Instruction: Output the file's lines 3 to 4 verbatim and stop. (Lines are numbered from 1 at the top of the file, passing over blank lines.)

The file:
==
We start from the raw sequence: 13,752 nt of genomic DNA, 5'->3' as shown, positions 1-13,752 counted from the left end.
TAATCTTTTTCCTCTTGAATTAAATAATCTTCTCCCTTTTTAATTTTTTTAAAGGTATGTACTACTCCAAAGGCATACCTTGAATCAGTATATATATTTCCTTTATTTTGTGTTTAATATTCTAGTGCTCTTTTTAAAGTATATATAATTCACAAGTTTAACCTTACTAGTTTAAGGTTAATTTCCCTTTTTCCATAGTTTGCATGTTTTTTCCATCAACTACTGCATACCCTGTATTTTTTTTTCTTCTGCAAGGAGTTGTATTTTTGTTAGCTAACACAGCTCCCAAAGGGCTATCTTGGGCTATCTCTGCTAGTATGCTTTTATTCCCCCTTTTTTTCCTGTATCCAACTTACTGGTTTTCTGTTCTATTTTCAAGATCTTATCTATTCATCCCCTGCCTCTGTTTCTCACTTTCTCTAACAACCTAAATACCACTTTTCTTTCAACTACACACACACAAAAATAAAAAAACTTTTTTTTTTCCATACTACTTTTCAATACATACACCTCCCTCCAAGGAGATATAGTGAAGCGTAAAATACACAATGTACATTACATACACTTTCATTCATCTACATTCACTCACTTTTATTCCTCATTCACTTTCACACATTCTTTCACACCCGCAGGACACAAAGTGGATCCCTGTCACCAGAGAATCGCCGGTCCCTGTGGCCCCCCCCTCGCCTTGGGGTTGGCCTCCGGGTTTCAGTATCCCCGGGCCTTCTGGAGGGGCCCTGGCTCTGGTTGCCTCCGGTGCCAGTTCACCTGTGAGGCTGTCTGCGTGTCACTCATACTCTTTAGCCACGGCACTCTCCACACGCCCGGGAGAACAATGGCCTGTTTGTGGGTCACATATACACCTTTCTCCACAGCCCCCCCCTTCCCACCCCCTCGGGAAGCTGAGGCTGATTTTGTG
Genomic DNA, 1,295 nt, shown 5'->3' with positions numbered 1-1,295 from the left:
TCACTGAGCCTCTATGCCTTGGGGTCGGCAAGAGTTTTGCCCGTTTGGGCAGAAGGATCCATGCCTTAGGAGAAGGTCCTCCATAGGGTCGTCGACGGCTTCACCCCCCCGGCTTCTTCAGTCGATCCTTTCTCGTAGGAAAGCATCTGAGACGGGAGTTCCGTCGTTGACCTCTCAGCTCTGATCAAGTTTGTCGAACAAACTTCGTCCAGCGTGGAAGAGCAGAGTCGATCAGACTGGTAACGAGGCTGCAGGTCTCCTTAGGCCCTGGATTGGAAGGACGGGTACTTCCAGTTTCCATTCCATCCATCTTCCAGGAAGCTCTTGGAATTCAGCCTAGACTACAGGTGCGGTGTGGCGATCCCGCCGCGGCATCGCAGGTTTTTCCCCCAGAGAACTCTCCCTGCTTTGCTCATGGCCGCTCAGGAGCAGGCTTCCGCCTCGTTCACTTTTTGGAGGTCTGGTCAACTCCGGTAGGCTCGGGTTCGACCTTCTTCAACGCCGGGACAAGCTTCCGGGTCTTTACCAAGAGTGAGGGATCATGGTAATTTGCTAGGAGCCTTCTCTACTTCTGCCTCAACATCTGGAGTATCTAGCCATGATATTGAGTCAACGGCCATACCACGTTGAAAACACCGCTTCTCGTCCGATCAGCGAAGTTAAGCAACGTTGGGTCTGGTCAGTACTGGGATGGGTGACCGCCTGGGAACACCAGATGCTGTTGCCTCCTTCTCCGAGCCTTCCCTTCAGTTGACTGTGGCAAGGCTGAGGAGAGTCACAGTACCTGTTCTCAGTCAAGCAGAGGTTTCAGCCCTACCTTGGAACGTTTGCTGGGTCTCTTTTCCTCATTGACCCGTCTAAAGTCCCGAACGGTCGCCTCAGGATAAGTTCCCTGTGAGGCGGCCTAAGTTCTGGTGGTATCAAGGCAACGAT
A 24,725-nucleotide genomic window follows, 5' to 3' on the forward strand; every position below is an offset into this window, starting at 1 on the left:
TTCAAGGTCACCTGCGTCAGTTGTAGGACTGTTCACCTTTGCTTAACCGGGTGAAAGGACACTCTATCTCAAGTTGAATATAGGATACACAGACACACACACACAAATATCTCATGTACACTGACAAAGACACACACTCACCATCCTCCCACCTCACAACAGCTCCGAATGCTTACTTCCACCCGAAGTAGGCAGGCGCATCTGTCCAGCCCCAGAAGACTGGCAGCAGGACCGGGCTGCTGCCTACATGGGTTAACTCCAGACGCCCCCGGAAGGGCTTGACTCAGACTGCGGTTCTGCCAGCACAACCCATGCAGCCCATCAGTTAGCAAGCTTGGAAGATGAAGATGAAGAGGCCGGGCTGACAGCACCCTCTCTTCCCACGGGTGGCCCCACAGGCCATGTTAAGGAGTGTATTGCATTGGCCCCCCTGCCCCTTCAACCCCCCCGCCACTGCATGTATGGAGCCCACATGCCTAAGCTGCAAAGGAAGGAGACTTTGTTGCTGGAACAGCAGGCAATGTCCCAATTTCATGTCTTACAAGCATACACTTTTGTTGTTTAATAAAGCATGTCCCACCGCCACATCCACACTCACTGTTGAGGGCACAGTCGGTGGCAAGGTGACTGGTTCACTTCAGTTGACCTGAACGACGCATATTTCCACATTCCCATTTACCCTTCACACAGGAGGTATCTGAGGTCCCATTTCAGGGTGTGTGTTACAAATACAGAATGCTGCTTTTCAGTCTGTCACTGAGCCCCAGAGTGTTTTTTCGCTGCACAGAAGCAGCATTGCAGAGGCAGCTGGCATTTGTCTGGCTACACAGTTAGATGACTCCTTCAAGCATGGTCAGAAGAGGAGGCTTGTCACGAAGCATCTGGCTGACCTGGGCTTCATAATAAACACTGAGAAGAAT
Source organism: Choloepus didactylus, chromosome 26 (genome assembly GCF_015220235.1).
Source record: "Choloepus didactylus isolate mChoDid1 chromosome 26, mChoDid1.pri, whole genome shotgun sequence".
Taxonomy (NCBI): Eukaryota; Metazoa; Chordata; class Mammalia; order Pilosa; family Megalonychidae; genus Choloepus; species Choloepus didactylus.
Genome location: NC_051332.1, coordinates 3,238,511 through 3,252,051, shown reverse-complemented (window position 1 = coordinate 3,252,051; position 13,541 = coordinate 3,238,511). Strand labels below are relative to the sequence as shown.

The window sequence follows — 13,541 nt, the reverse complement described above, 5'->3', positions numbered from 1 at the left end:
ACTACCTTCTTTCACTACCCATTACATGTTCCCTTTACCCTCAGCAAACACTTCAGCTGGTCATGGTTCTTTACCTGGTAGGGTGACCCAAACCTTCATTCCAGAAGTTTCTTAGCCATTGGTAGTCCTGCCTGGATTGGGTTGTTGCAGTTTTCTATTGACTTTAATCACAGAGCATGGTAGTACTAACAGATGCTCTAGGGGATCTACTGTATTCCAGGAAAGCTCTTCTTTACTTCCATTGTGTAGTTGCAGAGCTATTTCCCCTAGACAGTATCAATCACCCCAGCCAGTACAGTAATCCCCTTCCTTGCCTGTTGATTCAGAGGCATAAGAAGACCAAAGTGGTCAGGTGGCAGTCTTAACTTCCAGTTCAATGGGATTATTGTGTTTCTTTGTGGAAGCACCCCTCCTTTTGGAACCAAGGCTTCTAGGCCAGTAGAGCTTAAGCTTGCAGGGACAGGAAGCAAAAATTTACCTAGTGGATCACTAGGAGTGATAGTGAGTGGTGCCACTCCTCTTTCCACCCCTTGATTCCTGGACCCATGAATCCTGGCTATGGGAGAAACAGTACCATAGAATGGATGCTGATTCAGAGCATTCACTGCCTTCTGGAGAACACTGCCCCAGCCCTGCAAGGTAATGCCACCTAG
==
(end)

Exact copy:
Genomic DNA, 1,295 nt, shown 5'->3' with positions numbered 1-1,295 from the left:
TCACTGAGCCTCTATGCCTTGGGGTCGGCAAGAGTTTTGCCCGTTTGGGCAGAAGGATCCATGCCTTAGGAGAAGGTCCTCCATAGGGTCGTCGACGGCTTCACCCCCCCGGCTTCTTCAGTCGATCCTTTCTCGTAGGAAAGCATCTGAGACGGGAGTTCCGTCGTTGACCTCTCAGCTCTGATCAAGTTTGTCGAACAAACTTCGTCCAGCGTGGAAGAGCAGAGTCGATCAGACTGGTAACGAGGCTGCAGGTCTCCTTAGGCCCTGGATTGGAAGGACGGGTACTTCCAGTTTCCATTCCATCCATCTTCCAGGAAGCTCTTGGAATTCAGCCTAGACTACAGGTGCGGTGTGGCGATCCCGCCGCGGCATCGCAGGTTTTTCCCCCAGAGAACTCTCCCTGCTTTGCTCATGGCCGCTCAGGAGCAGGCTTCCGCCTCGTTCACTTTTTGGAGGTCTGGTCAACTCCGGTAGGCTCGGGTTCGACCTTCTTCAACGCCGGGACAAGCTTCCGGGTCTTTACCAAGAGTGAGGGATCATGGTAATTTGCTAGGAGCCTTCTCTACTTCTGCCTCAACATCTGGAGTATCTAGCCATGATATTGAGTCAACGGCCATACCACGTTGAAAACACCGCTTCTCGTCCGATCAGCGAAGTTAAGCAACGTTGGGTCTGGTCAGTACTGGGATGGGTGACCGCCTGGGAACACCAGATGCTGTTGCCTCCTTCTCCGAGCCTTCCCTTCAGTTGACTGTGGCAAGGCTGAGGAGAGTCACAGTACCTGTTCTCAGTCAAGCAGAGGTTTCAGCCCTACCTTGGAACGTTTGCTGGGTCTCTTTTCCTCATTGACCCGTCTAAAGTCCCGAACGGTCGCCTCAGGATAAGTTCCCTGTGAGGCGGCCTAAGTTCTGGTGGTATCAAGGCAACGAT